(Reuters) – Tesla Inc’s vehicle orders in China nearly halved in May from April, against the backdrop of increased government scrutiny on the U.S. electric carmaker, the Information reported on Thursday, citing internal data.
The company’s monthly net orders in China dropped to about 9,800 in May from more than 18,000 in April, the report https://bit.ly/3phOPE4 said, sending shares down nearly 5% in afternoon trading.
Tesla did not immediately respond to a request from Reuters for comment.
China is the electric car maker’s second-biggest market after the United States and accounts for about 30% of its sales. Tesla makes electric Model 3 sedans and Model Y sport-utility vehicles in a Shanghai plant.
Tesla had won strong backing from Shanghai when it built its first overseas factory there in 2019. Tesla’s Model 3 sedans were the best-selling electric vehicles in the country before they were overtaken by a much cheaper micro EV made by the joint venture between General Motors and SAIC Motor. [nL1N2M61I4]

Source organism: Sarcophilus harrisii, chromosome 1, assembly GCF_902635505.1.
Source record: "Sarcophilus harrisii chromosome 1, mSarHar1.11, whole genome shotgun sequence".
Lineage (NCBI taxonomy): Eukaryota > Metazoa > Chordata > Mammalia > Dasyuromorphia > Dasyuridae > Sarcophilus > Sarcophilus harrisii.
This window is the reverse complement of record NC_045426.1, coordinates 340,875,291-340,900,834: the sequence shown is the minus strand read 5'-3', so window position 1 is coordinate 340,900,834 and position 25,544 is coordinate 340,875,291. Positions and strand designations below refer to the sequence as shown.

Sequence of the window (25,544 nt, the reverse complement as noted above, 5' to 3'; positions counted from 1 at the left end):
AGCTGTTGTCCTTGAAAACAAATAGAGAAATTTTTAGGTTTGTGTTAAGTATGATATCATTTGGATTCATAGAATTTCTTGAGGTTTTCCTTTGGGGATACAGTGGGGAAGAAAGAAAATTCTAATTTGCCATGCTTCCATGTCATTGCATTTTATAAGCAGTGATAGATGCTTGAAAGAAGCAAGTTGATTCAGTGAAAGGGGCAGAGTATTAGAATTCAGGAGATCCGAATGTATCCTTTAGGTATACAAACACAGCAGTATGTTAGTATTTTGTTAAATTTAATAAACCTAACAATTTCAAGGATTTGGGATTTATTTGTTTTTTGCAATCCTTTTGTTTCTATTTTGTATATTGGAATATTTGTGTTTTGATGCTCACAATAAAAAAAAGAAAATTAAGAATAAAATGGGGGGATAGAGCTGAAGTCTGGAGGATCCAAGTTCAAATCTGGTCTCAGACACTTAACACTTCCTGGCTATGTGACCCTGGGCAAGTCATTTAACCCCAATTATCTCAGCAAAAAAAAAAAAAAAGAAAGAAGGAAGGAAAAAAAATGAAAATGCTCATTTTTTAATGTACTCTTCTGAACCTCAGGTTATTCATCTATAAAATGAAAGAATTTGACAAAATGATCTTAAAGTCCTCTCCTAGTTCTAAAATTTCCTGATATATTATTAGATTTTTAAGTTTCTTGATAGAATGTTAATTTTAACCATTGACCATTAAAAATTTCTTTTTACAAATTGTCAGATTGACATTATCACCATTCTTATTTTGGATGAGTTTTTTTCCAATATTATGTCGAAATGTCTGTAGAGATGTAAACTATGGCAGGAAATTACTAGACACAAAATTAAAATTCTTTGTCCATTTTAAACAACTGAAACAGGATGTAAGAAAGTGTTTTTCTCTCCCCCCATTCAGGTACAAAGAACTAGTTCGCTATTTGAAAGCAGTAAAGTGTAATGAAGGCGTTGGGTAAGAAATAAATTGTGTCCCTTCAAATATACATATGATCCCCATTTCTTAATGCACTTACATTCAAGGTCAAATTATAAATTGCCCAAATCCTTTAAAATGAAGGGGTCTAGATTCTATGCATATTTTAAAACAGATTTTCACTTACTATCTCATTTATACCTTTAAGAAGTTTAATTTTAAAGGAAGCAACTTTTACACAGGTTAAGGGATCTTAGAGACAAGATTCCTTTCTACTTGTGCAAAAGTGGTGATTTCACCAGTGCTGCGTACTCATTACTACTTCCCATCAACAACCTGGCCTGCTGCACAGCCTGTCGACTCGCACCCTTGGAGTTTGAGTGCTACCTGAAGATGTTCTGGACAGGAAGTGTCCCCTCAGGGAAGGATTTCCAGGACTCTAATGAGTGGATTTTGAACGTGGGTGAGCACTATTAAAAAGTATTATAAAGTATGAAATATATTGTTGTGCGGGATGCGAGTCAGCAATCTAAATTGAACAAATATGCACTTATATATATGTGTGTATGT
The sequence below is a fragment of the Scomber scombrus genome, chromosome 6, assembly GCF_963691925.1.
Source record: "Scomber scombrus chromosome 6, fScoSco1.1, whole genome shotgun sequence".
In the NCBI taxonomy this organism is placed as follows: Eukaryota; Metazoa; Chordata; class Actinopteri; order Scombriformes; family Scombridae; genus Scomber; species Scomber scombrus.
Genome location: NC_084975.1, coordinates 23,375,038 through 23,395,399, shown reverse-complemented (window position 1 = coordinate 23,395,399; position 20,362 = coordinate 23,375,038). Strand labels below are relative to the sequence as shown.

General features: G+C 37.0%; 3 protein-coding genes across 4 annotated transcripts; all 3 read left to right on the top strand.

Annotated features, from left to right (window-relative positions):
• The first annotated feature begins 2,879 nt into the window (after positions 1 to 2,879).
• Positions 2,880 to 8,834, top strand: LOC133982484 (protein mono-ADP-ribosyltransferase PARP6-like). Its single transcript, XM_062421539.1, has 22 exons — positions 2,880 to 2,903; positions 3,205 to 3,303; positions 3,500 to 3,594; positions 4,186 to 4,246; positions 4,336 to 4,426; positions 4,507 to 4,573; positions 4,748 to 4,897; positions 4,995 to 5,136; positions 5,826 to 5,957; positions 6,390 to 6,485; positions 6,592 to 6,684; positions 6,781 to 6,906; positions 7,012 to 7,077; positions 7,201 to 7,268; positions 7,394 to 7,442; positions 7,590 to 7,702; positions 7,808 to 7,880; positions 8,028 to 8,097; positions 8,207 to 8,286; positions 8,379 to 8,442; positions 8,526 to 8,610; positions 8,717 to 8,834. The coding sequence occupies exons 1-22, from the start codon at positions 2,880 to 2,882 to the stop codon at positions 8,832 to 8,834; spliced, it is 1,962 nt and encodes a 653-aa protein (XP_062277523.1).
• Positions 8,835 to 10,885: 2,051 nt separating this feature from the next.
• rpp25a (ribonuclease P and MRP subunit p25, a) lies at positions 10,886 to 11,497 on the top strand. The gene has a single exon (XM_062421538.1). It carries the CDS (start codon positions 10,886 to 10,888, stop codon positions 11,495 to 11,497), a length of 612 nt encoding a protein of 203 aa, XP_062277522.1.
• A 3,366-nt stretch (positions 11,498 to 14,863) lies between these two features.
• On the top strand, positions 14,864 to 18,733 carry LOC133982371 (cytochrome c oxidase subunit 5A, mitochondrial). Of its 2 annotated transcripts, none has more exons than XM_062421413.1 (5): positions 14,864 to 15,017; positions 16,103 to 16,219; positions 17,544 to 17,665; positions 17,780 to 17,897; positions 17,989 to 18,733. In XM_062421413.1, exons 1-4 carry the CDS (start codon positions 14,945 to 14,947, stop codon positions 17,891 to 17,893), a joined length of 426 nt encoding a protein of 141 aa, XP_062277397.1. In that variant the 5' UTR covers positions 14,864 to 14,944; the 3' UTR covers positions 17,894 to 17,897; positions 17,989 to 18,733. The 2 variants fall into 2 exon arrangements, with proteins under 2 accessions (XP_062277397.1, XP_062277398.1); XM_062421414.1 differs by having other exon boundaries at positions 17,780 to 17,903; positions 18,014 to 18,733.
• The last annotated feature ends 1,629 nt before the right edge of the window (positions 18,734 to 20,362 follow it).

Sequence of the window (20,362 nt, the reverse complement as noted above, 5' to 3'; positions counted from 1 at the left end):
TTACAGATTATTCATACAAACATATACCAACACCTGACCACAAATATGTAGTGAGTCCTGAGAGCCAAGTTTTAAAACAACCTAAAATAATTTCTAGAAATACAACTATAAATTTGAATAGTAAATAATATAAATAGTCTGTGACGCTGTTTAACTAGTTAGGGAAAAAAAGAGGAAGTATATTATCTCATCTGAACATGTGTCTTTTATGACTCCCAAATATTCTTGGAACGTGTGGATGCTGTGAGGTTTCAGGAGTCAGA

(Graphic: EV sales in China – https://graphics.reuters.com/TESLA-CHINA/EV/bdwvkxzajpm/chart.png)
But the U.S. company is now facing scrutiny over its handling of customer complaints over quality issues.
Last month, Reuters reported that staff at some Chinese government offices have been told not to park their Tesla cars inside government compounds due to security concerns over cameras installed on the vehicles.[nL3N2N80IE]
In response, Tesla is trying to boost its engagement with mainland regulators and is beefing up its government relations team, sources have told Reuters. It has set up a data centre in China to store data locally and plans to open a data platform for customers.
Tesla sold 11,671 Model 3 and Model Y vehicles in April in China compared with March, when it sold most of its 35,478 China-made cars locally, according to Chinese auto industry body CPCA.
In China, Tesla competes with several EV startups including Nio Inc, Xpeng Inc as well as conventional EV companies like BYD.
(Reporting by Eva Mathews in Bengaluru; Editing by Amy Caren Daniel, Robert Birsel)